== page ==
Since 1653 the settlers of Huntington, Long Island struggled to establish a pottery. But their clay was no good. In the mid 1700′s Adam Staats, a newly emigrated Dutch stoneware potter, identified the ungainly local clay as stoneware, useless for lead glazed redware. On October 22, 1751 the town agreed to let Staats dig, at one shilling per cord, “…from a walnut sapling on ye side of ye bank to the eastward of Jehiel Seamer’s northerly to a rock near low water mark to carry away as much as he can gitt to ye west of said bounds…”
Staats moved to Norwich, CT in 1772 with fellow potter Christopher Leffingwell. But his move to Greenwich, CT shortly thereafter resulted in the first sustained stoneware pottery in New England (Grace Parker was the first stoneware potter in New England, but her shop failed soon after her passing). Wherever he went, Staats imported clay from his Long Island deposits. He Anglicized his name to Adam States as business grew, but he was always known as “the Dutch Potter.”
One of the Dutch Potter’s many apprentices was a lad named Abraham Mead. Apparently Abraham soaked up his lessons like a sponge. As legend has it, early on in his apprenticeship young Abraham took advantage of a prolonged absence by his master to fire a kiln all by himself. Adam came home early (of course) just as Abraham was salting the kiln at the end of the firing. Rather than punish the lad, Adam proudly exclaimed “He’s got it! He’s got it!”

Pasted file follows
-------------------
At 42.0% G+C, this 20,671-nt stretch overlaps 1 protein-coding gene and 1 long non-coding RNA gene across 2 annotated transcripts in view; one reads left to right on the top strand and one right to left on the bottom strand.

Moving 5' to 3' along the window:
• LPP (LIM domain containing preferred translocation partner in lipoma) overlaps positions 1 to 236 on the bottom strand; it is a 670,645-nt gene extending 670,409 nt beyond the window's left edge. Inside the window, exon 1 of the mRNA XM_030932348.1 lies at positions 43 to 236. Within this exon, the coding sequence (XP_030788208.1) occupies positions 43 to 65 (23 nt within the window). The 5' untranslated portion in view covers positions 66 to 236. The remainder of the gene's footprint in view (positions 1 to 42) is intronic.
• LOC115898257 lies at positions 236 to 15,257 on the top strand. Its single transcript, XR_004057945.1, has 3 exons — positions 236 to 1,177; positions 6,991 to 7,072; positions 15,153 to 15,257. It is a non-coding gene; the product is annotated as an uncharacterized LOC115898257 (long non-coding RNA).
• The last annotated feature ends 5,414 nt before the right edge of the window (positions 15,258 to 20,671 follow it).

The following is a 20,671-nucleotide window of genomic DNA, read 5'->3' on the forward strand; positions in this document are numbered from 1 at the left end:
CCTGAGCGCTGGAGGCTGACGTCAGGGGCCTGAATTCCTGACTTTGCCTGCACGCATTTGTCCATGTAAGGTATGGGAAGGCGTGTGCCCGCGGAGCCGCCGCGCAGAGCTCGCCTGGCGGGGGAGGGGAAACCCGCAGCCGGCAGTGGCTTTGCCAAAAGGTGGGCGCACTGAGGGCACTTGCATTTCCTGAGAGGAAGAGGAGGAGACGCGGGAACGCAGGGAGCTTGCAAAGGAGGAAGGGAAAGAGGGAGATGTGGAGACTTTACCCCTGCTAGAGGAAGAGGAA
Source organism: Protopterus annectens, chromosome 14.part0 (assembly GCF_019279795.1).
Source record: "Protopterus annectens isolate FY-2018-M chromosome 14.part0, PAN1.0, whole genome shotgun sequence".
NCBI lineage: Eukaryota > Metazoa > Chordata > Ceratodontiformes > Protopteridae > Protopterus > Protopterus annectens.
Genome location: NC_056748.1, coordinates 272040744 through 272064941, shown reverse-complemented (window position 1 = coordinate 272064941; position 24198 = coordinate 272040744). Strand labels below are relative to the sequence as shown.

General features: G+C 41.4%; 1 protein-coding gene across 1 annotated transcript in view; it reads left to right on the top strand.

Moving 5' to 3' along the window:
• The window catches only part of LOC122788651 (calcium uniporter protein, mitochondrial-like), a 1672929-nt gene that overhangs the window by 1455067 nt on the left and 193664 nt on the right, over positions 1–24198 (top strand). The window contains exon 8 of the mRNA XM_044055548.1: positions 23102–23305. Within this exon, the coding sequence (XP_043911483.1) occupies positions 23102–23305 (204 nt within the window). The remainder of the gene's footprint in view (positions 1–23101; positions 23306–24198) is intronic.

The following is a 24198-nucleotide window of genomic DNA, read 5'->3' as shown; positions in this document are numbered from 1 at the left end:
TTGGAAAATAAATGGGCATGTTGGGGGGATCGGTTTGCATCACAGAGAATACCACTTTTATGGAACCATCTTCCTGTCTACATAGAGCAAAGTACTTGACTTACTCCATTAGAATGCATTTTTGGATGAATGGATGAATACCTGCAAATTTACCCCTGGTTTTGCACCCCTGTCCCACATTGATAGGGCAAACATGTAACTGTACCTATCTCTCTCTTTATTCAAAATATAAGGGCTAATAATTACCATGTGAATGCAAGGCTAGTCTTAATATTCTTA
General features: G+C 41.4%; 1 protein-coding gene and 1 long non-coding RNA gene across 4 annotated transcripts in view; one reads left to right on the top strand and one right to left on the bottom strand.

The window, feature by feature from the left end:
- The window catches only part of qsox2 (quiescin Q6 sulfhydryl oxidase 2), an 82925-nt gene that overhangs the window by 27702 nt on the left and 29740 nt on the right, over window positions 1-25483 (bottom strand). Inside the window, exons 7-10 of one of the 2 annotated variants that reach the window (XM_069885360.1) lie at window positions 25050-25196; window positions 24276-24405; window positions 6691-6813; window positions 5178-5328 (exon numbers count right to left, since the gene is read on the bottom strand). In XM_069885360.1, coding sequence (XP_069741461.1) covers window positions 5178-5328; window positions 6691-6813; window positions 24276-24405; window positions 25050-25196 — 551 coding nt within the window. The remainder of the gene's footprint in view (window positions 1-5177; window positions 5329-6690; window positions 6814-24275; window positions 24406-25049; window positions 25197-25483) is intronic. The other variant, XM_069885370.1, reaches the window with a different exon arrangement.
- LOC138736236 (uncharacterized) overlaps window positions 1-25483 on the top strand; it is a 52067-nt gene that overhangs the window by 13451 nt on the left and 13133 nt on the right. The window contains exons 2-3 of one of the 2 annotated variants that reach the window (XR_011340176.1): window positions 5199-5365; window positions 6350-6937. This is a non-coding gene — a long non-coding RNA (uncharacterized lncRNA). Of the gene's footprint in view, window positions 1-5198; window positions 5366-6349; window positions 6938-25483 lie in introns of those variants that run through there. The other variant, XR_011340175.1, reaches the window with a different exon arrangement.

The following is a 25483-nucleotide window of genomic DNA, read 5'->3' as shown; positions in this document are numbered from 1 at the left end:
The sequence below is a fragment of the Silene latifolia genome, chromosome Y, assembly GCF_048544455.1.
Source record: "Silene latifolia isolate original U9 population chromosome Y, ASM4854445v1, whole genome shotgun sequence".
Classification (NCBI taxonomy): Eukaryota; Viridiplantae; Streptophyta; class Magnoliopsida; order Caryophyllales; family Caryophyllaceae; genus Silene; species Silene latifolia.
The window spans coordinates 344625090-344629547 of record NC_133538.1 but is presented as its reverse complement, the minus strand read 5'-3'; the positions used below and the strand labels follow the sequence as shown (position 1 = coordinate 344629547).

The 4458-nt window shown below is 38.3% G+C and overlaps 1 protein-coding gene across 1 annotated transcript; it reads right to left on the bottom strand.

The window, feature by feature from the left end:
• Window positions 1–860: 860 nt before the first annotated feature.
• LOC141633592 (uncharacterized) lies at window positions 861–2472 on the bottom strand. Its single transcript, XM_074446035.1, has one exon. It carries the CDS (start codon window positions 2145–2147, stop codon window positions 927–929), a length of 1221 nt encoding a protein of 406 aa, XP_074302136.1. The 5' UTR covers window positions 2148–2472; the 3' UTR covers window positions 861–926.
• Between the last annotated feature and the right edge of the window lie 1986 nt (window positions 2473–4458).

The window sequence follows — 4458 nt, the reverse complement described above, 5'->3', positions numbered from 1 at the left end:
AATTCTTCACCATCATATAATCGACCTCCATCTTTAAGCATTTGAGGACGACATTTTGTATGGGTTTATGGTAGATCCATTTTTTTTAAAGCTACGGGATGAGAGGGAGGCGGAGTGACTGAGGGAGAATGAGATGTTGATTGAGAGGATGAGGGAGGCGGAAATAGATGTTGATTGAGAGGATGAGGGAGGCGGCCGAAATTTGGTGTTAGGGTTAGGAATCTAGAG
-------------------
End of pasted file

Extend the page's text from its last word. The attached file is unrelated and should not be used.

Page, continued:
Abraham Mead eventually took over the shop. Being in a port city, Mead, like Staats before him, was able to thrive by shipping his wares far and wide along the coast in his own barges. But being in a port city also meant that business ground to a halt during the blockade years of the Revolutionary War. Afterward, Mead picked up the pieces and kept the shop going.
Mead was active in Greenwich society. He was town treasurer for many years. He also took great interest in the local Congregational Church. At one point he paid the church’s outstanding mortgage by donating an entire boatload of pottery for the purpose. People called him “the Deacon Potter.”
The only question is, was this Deacon-hood bestowed before or after the mortgage settlement?
Early New England Potters and Their Wares. Lura Woodside Watkins. Harvard Univ Press/Cambridge MA. 1968.
The Art of the Potter. Diana and J. Garrison Stradling. Main Street-Universe Books/New York. 1977.